(c)
By Corollary , one has \(\dim Z_j=dj\) for all j.
 (d)
In Sect. , it is shown that the coherent cohomology of \(Z_j\) admits an action of the unramified Hecke algebra \({\mathcal H}\) (away from p), compatible with the inclusions \(Z_j \hookrightarrow Z_{j1}\).
 (d)
It is possible (and indeed happens in our arguments) that the last section \(f_r\) is nowhere vanishing.
Definition 7.2.3
A system of subschemes \(Z \subset {\mathscr {S}}_{{\mathcal K}}^{\Sigma ,n}\) is Hasse regular if \(Z=Z_r\) for some Hasse regular sequence \((Z_j, a_j, f_j)_{j=0}^r\).
Lemma 7.2.4
Let \((Z_j, a_j, f_j)_{j=0}^r\) be a Hasseregular sequence in \({\mathscr {S}}_{{\mathcal K}}^{\Sigma ,n} \). Then \(Z_j\) is Cohen–Macaulay for all j.
Proof
First note that the scheme \({\mathscr {S}}_{{\mathcal K}}^{\Sigma ,n} \) is Cohen–Macaulay by [79, Theorem 23.9], since the ring \(\mathcal O_E/{\mathfrak p}^n\) is Cohen–Macaulay and \({\mathscr {S}}_{{\mathcal K}}^{\Sigma ,n} \) is smooth over \(\mathcal O_E/{\mathfrak p}^n\). Then the result follows from [79, Theorem 17.3], which implies that an effective Cartier divisor in a Cohen–Macaulay scheme is again Cohen–Macaulay. \(\square \)
Corollary 7.2.5
Let \((Z_j, a_j, f_j)_{j=0}^r\) be a Hasseregular sequence in \({\mathscr {S}}_{{\mathcal K}}^{\Sigma ,n} \). Then \(f_j\) is injective for all j.
Proof
By Macaulay’s “Unmixedness Theorem”, a Cohen–Macaulay scheme has no embedded components, cf. [27, Corollary 18.14]. In view of Lemma , \(Z_j\) has no embedded components. Then the result follows from Theorem (b) and Corollary . \(\square \)
11.3 Cohomological vanishing on Hasseregular subschemes of \({\mathscr {S}}_{{\mathcal K}}^{\Sigma ,n} \)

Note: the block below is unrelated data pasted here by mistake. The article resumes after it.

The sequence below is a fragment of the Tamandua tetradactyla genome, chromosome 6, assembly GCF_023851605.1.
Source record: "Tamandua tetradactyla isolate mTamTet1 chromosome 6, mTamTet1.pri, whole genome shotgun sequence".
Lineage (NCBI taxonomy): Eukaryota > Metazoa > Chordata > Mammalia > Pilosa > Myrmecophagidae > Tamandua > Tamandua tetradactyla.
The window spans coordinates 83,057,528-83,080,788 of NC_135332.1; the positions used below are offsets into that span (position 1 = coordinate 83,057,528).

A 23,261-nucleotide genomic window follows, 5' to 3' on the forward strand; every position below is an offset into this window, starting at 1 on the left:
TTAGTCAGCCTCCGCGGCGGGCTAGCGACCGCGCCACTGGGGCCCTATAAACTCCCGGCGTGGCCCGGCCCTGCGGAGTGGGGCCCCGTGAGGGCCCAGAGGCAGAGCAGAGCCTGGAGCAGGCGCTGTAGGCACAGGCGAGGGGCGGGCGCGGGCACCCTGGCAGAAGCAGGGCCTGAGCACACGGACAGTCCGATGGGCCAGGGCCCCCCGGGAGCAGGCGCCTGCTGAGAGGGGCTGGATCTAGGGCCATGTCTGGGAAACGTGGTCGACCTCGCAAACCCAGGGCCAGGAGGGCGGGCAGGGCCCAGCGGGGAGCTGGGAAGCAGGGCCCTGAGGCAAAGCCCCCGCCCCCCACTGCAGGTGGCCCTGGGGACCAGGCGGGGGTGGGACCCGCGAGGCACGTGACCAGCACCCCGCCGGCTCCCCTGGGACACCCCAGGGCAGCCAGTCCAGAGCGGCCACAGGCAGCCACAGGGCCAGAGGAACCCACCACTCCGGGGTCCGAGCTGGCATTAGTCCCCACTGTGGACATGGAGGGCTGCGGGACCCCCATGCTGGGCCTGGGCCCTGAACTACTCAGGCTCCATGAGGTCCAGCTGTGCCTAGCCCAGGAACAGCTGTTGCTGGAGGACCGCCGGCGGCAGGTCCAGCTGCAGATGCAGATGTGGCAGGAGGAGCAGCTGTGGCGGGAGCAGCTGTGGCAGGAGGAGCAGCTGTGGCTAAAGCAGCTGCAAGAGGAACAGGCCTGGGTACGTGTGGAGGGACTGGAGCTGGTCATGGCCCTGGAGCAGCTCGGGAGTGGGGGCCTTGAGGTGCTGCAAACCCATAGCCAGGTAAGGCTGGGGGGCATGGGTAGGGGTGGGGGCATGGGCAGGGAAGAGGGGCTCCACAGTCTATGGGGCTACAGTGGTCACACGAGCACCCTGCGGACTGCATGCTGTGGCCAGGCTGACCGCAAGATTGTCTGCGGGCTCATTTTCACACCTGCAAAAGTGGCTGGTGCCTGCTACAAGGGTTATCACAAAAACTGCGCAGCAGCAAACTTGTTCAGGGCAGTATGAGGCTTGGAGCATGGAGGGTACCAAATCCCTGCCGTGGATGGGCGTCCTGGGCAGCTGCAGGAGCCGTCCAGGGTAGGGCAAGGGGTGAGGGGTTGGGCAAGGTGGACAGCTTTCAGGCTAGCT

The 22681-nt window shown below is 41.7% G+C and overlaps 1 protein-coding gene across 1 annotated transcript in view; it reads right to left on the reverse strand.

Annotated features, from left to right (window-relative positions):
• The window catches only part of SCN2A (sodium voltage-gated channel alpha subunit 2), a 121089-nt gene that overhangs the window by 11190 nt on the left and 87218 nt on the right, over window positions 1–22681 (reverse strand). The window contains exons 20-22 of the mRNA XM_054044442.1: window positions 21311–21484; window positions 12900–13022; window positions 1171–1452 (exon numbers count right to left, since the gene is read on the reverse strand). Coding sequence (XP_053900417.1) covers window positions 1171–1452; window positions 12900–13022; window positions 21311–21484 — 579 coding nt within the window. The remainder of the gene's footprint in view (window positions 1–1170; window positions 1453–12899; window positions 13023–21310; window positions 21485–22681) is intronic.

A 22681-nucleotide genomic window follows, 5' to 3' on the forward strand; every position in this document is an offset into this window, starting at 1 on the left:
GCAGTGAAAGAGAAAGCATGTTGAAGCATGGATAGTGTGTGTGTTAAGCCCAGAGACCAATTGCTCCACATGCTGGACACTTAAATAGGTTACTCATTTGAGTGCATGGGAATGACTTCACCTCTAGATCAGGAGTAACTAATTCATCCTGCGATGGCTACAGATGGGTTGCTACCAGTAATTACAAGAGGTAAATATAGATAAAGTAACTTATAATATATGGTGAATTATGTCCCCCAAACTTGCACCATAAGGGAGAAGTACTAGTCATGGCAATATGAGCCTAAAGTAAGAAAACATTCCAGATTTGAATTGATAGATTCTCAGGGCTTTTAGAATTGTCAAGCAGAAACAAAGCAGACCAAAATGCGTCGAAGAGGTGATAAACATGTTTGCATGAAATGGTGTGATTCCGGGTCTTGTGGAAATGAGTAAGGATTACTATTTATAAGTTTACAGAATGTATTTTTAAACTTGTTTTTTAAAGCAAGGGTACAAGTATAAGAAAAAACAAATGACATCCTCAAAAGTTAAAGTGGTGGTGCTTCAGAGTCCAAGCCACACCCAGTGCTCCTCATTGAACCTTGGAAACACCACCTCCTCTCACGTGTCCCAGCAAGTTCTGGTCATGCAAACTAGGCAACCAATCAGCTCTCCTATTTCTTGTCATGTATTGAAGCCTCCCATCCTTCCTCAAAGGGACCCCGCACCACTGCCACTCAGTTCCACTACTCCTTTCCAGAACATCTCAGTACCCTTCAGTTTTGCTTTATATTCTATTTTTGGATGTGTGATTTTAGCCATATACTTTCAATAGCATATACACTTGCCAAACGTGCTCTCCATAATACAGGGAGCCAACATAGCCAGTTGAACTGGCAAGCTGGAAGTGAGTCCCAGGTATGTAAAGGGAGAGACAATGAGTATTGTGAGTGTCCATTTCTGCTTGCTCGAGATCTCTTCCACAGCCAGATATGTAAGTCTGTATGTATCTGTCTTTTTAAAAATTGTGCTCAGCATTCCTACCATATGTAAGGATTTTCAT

Lemma 7.3.1
Proof
12 Part 3. Hecke algebras and Galois representations
Part 3 contains our applications of grouptheoretical Hasse invariants to the action of the Hecke algebra on coherent cohomology and the existence of ‘automorphic’ Galois representations. Our most fundamental application to coherent cohomology Hecke algebras is the factorization theorem (Theorem , compare Theorem I.3.1). Section 8 is concerned with the statement and the majority of the proof of this result. The flag space of a Hodgetype Shimura variety is introduced in Sect. . It is used to complete the proof of Theorem in Sect. . Our results on Galois representations are contained in Sect. 10. The application to ‘Serre’s letter to Tate’ constitutes Sect. 11.
13 Construction of Hecke factorizations
13.1 Hecke algebras
13.1.1 The abstract Hecke algebra
13.1.2 Systems of Hecke eigenvalues
Suppose \(\kappa \) is a field and M is a finite dimensional \(\kappa \)vector space which is also an \({\mathcal H}\)module. Recall that a system of Hecke eigenvalues \((b_T)_{T\in {\mathcal H}}\) appears in M if there exists a finite extension \(\kappa '/\kappa \) and \(m \in M\otimes \kappa '\) such that \(Tm=b_Tm\) in \(M \otimes \kappa '\) for all \(T \in {\mathcal H}\).
13.1.3 Coherent cohomology Hecke algebras